My prayers and best wishes continue to go out to the people who are struggling to survive, to account for loved ones, to find shelter, and to begin dealing with the aftermath of the 5th most powerful earthquake recorded in human history.
My anger continues at the efforts to take advantage of the tragedy by professional anti-nuclear activists with long standing agendas to inhibit the development of the only form of reliable power that has the potential to break modern society’s damaging addiction to hydrocarbons. It is incredible to me that there are people in the world who believe that the most important thing on the agenda of Japanese government officials at the present time is a continuous stream of updates regarding the events that are unfolding at a few nuclear power plants that are having some difficulty providing post shutdown cooling.
As I explained in yesterday’s post titled Nuclear plant issues in Japan are the least of their worries, the details should not be important to anyone outside of the plant boundaries. The systems are strong and resilient and the operators have a whole series of options that will ensure that the public does not get exposed to a dose of radiation that will cause negative health effects.
There might, however, be a nuclear plant or two that is damaged enough so that they will never again produce reliable, emission free power. So far, it looks like the only plant that has fallen into that category is Daiichi Unit 1, which has already served to reduce fossil fuel consumption for about 40 years. It is a relatively small plant that is the same age as some of the plants that anti-nuclear activists are working to shut down in the US even without having suffered from an earthquake and tsunami.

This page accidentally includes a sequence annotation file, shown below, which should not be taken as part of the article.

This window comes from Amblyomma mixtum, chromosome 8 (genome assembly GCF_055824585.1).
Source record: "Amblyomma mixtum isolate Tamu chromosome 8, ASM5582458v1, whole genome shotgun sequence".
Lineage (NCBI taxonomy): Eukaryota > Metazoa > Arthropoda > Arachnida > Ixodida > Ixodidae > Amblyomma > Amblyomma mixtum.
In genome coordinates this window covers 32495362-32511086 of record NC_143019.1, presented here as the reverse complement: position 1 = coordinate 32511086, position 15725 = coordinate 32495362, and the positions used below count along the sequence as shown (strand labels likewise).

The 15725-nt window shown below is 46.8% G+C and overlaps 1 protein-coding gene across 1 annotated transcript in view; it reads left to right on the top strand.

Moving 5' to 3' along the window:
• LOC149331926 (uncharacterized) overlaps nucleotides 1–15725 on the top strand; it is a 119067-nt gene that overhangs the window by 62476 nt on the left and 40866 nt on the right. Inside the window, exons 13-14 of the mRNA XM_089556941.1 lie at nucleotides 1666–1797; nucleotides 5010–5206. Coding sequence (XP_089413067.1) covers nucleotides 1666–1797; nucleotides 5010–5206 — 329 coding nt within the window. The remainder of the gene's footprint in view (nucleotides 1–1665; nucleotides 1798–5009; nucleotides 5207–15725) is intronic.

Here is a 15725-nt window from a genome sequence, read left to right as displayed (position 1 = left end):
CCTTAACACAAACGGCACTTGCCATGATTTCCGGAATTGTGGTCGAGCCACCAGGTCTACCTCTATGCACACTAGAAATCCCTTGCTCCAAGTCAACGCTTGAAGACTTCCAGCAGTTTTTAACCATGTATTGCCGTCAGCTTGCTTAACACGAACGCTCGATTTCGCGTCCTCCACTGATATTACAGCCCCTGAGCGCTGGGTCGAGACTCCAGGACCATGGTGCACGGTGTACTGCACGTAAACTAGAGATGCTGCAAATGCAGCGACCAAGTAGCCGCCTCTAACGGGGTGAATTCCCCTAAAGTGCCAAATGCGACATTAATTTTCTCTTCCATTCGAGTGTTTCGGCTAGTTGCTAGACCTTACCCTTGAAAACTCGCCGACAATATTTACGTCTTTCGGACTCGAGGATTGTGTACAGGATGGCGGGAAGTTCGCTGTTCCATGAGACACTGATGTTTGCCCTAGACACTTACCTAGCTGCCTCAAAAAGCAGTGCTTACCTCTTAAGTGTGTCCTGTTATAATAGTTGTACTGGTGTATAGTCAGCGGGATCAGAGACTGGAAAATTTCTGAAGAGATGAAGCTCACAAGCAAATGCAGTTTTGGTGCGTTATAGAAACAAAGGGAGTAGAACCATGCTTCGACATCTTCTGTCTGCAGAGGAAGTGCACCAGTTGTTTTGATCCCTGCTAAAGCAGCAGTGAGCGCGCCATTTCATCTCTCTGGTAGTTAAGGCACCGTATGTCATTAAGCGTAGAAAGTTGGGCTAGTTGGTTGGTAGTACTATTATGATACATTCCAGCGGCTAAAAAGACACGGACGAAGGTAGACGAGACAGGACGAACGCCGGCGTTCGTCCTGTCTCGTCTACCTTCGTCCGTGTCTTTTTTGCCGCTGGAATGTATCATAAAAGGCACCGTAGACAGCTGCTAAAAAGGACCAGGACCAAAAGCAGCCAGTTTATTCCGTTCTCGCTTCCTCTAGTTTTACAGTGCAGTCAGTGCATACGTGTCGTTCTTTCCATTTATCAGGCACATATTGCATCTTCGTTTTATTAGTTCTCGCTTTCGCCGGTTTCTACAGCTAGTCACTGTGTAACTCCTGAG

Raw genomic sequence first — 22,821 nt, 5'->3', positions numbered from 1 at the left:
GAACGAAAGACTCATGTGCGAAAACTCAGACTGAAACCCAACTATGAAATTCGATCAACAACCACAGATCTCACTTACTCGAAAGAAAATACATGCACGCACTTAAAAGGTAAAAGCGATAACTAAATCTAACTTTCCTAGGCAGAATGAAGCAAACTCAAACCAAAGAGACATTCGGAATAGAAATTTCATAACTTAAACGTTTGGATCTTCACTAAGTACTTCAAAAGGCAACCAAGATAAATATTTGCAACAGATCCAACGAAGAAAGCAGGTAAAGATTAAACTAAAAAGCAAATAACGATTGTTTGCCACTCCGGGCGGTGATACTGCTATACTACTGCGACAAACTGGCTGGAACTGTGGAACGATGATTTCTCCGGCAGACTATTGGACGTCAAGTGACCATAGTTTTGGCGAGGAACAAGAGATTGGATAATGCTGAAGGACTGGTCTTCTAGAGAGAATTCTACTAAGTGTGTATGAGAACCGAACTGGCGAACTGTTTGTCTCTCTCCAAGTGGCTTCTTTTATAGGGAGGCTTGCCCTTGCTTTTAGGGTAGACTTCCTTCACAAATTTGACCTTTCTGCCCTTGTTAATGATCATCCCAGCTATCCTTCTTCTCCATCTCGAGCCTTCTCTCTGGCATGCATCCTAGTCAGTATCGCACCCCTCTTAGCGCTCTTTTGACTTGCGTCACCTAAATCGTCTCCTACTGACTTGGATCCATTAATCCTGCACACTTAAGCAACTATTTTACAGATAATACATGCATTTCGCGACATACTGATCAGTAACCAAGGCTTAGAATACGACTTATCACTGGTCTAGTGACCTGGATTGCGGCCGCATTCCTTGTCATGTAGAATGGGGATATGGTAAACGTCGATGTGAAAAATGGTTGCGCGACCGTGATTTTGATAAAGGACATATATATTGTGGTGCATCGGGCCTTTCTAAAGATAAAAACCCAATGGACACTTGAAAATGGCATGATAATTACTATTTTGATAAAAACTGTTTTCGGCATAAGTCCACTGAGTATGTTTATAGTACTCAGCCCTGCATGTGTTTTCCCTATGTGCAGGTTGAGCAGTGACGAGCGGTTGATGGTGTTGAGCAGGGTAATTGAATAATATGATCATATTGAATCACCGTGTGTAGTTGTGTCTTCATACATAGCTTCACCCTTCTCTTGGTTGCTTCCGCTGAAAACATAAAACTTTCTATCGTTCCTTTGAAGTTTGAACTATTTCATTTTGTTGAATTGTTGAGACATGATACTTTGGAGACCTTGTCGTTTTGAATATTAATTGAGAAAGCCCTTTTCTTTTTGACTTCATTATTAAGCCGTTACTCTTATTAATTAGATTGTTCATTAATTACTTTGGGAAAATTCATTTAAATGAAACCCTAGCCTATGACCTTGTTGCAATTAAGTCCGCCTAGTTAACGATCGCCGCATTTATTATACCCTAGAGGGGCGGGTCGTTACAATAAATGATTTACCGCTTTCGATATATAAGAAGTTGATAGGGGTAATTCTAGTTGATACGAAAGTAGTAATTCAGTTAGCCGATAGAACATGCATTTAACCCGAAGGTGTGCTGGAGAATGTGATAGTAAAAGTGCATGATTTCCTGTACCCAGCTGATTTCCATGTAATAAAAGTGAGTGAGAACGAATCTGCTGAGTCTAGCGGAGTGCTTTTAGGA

Just in case you missed the link, here is an article that forms the basis for my confidence that the worst possible damage at the plant will still not hurt the public. The article was published in the 20 September 2002 issue of Science Magazine and was titled Nuclear Power Plants and Their Fuel as Terrorist Targets. Please do not let the title put you off; the article was coauthored by 11 of the most experienced and respected nuclear experts in the United States in an attempt to explain how the defense in depth strategy in place since the 1950s has proven to work based on actual experiments and analysis.
Despite the efforts of calm, rational and knowledgable people like Margaret Harding, who has been quoted several times by the Washington Post and the New York Times because of her proven boiling water reactor expertise, and Dr. Barry Brook, the host of Brave New Climate, the advertiser supported media is still hopelessly confused and displaying a poor selection of priorities. Here is a screenshot that provides some back-up for that assertion. Take a look at the caption of the video clip to see how the headline writer is treating the consequences of the earthquake and tsunami.
According to the writer and editor who approved the summary, “An explosion at a nuclear power plant on Japan’s devastated coast … made leaking radiation, or even outright meltdown, the central threat menacing a nation.” Apparently aftershocks, fires, broken dams, washed out highways, lack of clean drinking water, damaged sewer systems, destroyed airports, and at least a thousand known fatalities are not as much of a threat to the nation of Japan as the possibility that a few people might be exposed to a radiation dose that is roughly equivalent to the ones administered every day as part of routine medical procedures.